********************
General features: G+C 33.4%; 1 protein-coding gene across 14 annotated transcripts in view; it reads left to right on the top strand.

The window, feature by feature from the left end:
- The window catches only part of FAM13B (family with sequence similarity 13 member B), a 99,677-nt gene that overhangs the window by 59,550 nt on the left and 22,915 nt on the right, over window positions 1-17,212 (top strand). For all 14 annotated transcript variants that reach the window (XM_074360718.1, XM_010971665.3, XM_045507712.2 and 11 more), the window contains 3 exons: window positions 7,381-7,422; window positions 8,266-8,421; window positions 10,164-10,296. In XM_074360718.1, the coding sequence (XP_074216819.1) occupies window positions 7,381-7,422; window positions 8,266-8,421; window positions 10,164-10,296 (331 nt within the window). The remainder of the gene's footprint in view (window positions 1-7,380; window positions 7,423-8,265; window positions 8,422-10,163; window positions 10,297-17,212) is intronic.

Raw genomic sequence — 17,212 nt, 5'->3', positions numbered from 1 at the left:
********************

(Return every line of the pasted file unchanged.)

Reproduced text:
General features: G+C 33.4%; 1 protein-coding gene across 14 annotated transcripts in view; it reads left to right on the top strand.

The window, feature by feature from the left end:
- The window catches only part of FAM13B (family with sequence similarity 13 member B), a 99,677-nt gene that overhangs the window by 59,550 nt on the left and 22,915 nt on the right, over window positions 1-17,212 (top strand). For all 14 annotated transcript variants that reach the window (XM_074360718.1, XM_010971665.3, XM_045507712.2 and 11 more), the window contains 3 exons: window positions 7,381-7,422; window positions 8,266-8,421; window positions 10,164-10,296. In XM_074360718.1, the coding sequence (XP_074216819.1) occupies window positions 7,381-7,422; window positions 8,266-8,421; window positions 10,164-10,296 (331 nt within the window). The remainder of the gene's footprint in view (window positions 1-7,380; window positions 7,423-8,265; window positions 8,422-10,163; window positions 10,297-17,212) is intronic.

Raw genomic sequence — 17,212 nt, 5'->3', positions numbered from 1 at the left: